To make the option more attractive and prestigious, we e-publishers should maintain high standards for the works we publish and for the entire content and appearance of the sites. This is the major reason we do not accept advertising on our site, and why we carefully select the sites to which we link. Also, awarding a good deal of money for top prizes helps establish credibility. Publicizing our award winners in a respected journal brings recognition. Moreover, we nominate our outstanding writers for national awards like the Pushcart Prize.
Q: How do you publicize your site and your authors both online and in the community?
A: We pay to advertise our contests in Poets & Writers (print and online), and because our short fiction contest winner receives over $1,000, Poets & Writers highlights our contest for free in their prestigious Awards section as well as their Contest Deadline and Calendar sections. Most years, P&W also publishes a photo of our winning author. For our authors, this is a prestigious recognition.
In addition, we advertise in Winning Writers, a great source for our publicity. And we send information to Small Press Review, The Loft, The Writer, The Write Stuff, numerous directories, and many contest listing sites.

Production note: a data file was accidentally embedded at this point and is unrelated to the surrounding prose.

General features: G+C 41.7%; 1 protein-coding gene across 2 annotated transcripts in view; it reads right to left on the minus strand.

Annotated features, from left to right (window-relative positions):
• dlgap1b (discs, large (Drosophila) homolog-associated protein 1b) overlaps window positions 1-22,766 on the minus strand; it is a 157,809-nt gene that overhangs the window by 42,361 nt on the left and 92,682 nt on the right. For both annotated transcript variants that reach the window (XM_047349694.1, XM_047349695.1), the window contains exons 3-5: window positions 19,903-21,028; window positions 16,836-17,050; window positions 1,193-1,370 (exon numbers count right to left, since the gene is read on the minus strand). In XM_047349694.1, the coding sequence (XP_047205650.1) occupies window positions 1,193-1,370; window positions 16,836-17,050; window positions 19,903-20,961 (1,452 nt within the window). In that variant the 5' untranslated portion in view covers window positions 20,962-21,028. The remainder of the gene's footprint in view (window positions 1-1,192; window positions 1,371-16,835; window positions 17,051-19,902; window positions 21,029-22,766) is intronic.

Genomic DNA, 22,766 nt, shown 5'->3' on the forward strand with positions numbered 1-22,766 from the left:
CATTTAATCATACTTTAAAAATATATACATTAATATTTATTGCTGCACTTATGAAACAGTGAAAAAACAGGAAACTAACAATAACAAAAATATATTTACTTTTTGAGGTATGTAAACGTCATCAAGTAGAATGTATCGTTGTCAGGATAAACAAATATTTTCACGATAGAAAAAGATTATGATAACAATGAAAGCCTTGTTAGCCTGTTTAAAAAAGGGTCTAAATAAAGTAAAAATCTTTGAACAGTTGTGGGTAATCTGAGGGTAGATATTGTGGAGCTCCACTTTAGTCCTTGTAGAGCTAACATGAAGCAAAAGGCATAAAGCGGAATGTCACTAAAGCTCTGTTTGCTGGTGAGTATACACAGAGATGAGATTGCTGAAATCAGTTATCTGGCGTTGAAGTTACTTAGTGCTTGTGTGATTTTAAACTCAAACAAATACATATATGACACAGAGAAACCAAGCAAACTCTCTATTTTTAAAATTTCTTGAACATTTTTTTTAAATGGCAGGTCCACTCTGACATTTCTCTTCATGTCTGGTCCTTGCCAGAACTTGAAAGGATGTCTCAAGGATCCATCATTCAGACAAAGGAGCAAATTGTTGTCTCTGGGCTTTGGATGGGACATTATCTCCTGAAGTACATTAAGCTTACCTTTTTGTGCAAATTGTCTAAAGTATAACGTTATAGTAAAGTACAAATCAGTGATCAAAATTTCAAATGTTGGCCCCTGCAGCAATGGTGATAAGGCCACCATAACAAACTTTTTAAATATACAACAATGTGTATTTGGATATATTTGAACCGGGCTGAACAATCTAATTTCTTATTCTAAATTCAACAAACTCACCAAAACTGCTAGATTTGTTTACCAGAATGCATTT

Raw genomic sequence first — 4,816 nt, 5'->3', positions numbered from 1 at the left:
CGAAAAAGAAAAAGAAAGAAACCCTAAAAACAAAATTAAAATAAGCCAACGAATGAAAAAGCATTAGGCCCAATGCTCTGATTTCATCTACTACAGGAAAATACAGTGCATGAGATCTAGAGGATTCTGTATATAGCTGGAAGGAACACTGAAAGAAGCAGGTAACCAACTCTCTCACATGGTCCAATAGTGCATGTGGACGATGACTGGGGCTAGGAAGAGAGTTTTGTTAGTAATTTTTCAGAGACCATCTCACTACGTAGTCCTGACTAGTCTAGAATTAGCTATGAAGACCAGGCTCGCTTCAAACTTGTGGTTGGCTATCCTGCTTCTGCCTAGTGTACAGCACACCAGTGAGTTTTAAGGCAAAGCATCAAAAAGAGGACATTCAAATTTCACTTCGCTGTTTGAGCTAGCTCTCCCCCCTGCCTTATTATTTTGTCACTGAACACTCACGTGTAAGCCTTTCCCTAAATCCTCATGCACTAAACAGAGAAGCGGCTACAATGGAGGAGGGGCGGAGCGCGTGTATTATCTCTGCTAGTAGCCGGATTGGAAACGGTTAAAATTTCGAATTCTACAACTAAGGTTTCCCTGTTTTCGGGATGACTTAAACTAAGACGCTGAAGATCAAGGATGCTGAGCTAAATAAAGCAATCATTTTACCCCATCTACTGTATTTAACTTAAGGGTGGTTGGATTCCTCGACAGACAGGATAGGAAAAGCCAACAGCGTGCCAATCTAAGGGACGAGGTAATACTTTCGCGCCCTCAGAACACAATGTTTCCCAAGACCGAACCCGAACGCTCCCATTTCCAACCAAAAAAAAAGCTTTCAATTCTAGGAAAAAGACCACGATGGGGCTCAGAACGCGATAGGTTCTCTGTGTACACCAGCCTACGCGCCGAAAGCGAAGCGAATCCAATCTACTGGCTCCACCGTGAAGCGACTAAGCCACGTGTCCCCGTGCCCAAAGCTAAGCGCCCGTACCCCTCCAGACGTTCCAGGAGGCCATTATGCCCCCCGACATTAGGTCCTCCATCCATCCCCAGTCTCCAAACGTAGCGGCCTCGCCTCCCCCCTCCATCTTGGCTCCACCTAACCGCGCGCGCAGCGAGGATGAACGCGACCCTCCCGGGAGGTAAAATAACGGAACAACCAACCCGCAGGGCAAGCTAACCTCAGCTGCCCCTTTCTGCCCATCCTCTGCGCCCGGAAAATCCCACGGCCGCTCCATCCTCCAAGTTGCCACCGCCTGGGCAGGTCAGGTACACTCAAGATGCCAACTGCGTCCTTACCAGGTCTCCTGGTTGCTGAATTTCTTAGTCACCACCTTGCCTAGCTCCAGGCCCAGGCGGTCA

Mary Sue had much experience with media promotion because she originated and then for 12 years managed the $1,000 Sue Saniel Elkind Poetry contest for Kalliope, a Journal of Women's Literature & Art. (Shortly after she retired from Kalliope in 2005, the journal went into hiatus.)
We send flyers to local universities and colleges during literary events, post on bulletin boards and at bookstores, and send notices to college and university student news media. We also make announcements at our literary presentations, e.g., Art in the Gardens at Foxfire in Marshfield, Wisconsin; at the University of Wisconsin School of the Arts in Rhinelander, where Mary Sue teaches summers; at Women of Vision at the Cummer Museum of Art & Gardens, Jacksonville, Florida, etc. (Of course, students in our poetry or fiction courses are not eligible to win our awards.) Our Pushcart nominations of our excellent writers are especially good publicity.
Q: How would your describe Writecorner's "voice" or aesthetic sensibility? When you are selecting a prizewinner from a shortlist of publishable manuscripts, what makes a piece seem especially right or wrong for your press?
A: Our voice is one of experience in and sensitivity to the achievements and potentialities of the well written word. By the well written word we mean fiction, nonfiction, and poetry whose form and content not only harmonize but say something profound and enduring about humanity.